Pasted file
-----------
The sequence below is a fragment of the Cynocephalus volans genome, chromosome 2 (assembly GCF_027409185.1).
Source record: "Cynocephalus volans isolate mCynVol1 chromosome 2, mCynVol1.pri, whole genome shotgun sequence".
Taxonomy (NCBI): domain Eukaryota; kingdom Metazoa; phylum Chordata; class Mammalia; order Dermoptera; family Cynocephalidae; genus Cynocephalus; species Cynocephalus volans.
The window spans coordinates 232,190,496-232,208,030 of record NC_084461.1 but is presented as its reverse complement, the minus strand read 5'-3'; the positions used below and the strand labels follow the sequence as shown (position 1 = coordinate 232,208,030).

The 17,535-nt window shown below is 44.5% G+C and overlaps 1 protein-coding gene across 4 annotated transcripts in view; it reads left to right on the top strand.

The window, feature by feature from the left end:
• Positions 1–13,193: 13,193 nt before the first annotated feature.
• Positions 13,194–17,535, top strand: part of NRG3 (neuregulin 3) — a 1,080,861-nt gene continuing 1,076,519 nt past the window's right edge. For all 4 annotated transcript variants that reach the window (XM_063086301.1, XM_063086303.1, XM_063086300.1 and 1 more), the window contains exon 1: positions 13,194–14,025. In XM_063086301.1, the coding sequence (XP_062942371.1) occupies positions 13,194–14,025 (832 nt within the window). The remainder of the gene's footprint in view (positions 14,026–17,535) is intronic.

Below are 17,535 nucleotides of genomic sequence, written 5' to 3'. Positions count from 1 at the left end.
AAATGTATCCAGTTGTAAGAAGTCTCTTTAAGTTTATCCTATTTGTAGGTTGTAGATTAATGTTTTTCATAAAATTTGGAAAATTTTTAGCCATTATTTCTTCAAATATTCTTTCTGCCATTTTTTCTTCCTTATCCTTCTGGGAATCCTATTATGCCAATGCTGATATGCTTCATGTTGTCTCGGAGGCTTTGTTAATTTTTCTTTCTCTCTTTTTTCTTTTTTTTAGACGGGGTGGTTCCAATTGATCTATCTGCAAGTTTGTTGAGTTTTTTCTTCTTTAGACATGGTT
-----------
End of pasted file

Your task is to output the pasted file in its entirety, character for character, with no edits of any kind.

The sequence below is a fragment of the Cynocephalus volans genome, chromosome 2 (assembly GCF_027409185.1).
Source record: "Cynocephalus volans isolate mCynVol1 chromosome 2, mCynVol1.pri, whole genome shotgun sequence".
Taxonomy (NCBI): domain Eukaryota; kingdom Metazoa; phylum Chordata; class Mammalia; order Dermoptera; family Cynocephalidae; genus Cynocephalus; species Cynocephalus volans.
The window spans coordinates 232,190,496-232,208,030 of record NC_084461.1 but is presented as its reverse complement, the minus strand read 5'-3'; the positions used below and the strand labels follow the sequence as shown (position 1 = coordinate 232,208,030).

The 17,535-nt window shown below is 44.5% G+C and overlaps 1 protein-coding gene across 4 annotated transcripts in view; it reads left to right on the top strand.

The window, feature by feature from the left end:
• Positions 1–13,193: 13,193 nt before the first annotated feature.
• Positions 13,194–17,535, top strand: part of NRG3 (neuregulin 3) — a 1,080,861-nt gene continuing 1,076,519 nt past the window's right edge. For all 4 annotated transcript variants that reach the window (XM_063086301.1, XM_063086303.1, XM_063086300.1 and 1 more), the window contains exon 1: positions 13,194–14,025. In XM_063086301.1, the coding sequence (XP_062942371.1) occupies positions 13,194–14,025 (832 nt within the window). The remainder of the gene's footprint in view (positions 14,026–17,535) is intronic.

Below are 17,535 nucleotides of genomic sequence, written 5' to 3'. Positions count from 1 at the left end.
AAATGTATCCAGTTGTAAGAAGTCTCTTTAAGTTTATCCTATTTGTAGGTTGTAGATTAATGTTTTTCATAAAATTTGGAAAATTTTTAGCCATTATTTCTTCAAATATTCTTTCTGCCATTTTTTCTTCCTTATCCTTCTGGGAATCCTATTATGCCAATGCTGATATGCTTCATGTTGTCTCGGAGGCTTTGTTAATTTTTCTTTCTCTCTTTTTTCTTTTTTTTAGACGGGGTGGTTCCAATTGATCTATCTGCAAGTTTGTTGAGTTTTTTCTTCTTTAGACATGGTT